New Smyrna's Only Speakeasy and the Cocktail Renaissance
Jul 14, 2022 at 8:00 AM in Just for Fun by
Like a flame to a chef, it is said ice is to a skilled bartender…
Craft cocktail making has become a culinary art form. Creamy martinis and exotic rum drinks are exquisitely photographed like centerfolds in travel and food magazines. Tantalizing flavor profiles we drink in with our eyes leave little to the imagination.
We're in the midst of a Craft Cocktail Renaissance and going full send this weekend at New Smyrna Beach's one and only speakeasy, The Bounty at Flagler Tavern.
Owners Theo Mundell and Sherman Reid gleaned inspiration for The Bounty’s blueprint from traveling the world; Always seeking out small taverns, a tall tale and great libations.
The Bounty is quite different from the rest of Flagler Tavern in that regard. It feels intimate and a bit regal like captains quarters in a ye olde sailing ship. A couple turn of the century textiles preserved from this once historic home add to the feel. Exposed brickwork can be traced to a local brickmaker operating in the 1900s and the rough hewn cladding lining the walls was repurposed from original floorboards.
Creative bartenders at The Bounty experiment with small batch rums, aged whiskeys and velvety smooth tequilas. There are 11 delicious signature offerings here that will ground your tastebuds in the moment, way beyond the reach of glossy magazines.
Cocktails are mixed with the utmost care using nectars and house made simple syrups like The Bounty’s lavender honey syrup [🍹: Landlocked Lavender Drop]. Thoughtfully prepared garnishes including bruleed banana slices [🍹: Monkey Business] or a caramelized lime wheel [🍹: Coastal Mule] add culinary flair.
Craft mixology’s most invaluable lesson is that ice can make or break a cocktail. The Bounty machines three different types of ice (spherical, square and chipped) in house for this reason. We began to appreciate why while sipping our cocktails by the deck rails on The Bounty’s second story balcony, people watching the street scene below. Ice size and shape regulate a cocktail's consistency and temperature.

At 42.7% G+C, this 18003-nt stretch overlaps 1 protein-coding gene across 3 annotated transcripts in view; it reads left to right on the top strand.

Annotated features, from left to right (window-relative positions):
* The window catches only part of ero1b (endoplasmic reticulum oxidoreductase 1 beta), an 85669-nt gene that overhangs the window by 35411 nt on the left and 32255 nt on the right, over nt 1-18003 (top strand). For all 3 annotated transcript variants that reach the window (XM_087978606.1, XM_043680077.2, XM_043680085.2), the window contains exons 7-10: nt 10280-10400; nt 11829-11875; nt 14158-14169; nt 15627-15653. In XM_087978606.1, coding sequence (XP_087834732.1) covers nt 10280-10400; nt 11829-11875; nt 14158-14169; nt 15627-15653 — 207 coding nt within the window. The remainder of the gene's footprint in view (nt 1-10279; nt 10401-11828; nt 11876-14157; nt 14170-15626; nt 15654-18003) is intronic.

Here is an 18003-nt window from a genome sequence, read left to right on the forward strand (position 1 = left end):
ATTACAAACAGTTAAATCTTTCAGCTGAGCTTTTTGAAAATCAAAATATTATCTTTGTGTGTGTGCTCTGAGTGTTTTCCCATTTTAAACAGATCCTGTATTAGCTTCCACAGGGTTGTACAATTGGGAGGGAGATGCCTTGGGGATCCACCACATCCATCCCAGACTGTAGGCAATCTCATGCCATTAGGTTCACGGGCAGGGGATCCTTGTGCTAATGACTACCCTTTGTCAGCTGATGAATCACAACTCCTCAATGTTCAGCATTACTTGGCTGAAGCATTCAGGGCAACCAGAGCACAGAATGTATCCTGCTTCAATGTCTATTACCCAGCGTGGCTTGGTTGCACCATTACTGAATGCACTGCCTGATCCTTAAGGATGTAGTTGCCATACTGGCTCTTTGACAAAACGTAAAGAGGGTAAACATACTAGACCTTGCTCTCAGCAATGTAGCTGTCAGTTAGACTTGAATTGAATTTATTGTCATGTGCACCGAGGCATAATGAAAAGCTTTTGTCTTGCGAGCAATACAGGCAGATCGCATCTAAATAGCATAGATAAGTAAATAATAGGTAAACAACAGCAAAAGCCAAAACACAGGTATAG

Wanting to sample the savory and the sweet, we ordered two rounds.
Round one [🍹: Smoke Show] was a savory yet refreshing nod to what can only be described as a smoky margarita. The Smoke Show combines chili and cilantro bitters with mezcal and another handcrafted tequila, fresh lime juice and agave nectar over square ice with jalapeño and blackberries.
Round two [🍹: Espresso Martini] was our dessert round, a silky signature martini using freshly brewed espresso. Brewed espresso, crema and all, is shaken with ice, Grind Espresso Liqueur, Bailey’s Irish Cream and whipped vodka. Three espresso beans are garnished in the creama con la mosca, Italian for “with the fly” after the pour. Beans are set in a petal formation symbolizing health, wealth and happiness.
While learning about our selected drinks, we took in a little history about cocktail culture too:
Spirits, sugar, water and bitters ~It's what defines an American Cocktail and ice has bound those ingredients together since the East Coast Ice Trade was established in 1806. Though cocktail culture was on the rise worldwide in the early 1900s, Prohibition in America stifled much of the artistry involved.
The quality of early American spirits during Prohibition was questionable. Diluted concoctions were necessary to mask notoriously dry and foul tasting bathtub gins that came to replace aged whiskies, beer and wine.
Some home distillers diluted spirits with water and iodine to replicate the foul taste of bathtub gins to legitimize their brands. One of America’s most prolific rum runners, William McCoy, began his business as a local ship builder 20 miles north of New Smyrna Beach in Holly Hill. Because McCoy never diluted his spirits, they became known as the Real McCoy. McCoy reportedly controlled an oceanic smuggling route spanning from Canada to the Bahamas.
Although rum and the Tiki-culture of Hollywood's golden age ignited a cocktail resurgence, by the 1950s the craft was lost again. Commercially batched mixes and powders short-cut traditional cocktail recipes.
America’s obsession with craft beer is credited for the cocktail renaissance we’re experiencing now. Home brewers began micro-breweries in the late ‘90s. Appreciation for well balanced cocktails and small batch distilleries followed.
There are a couple great craft distilleries considered local to the New Smyrna Beach area and another worth a day trip to St. Augustine if wanting to procure your own Florida spirits. They are: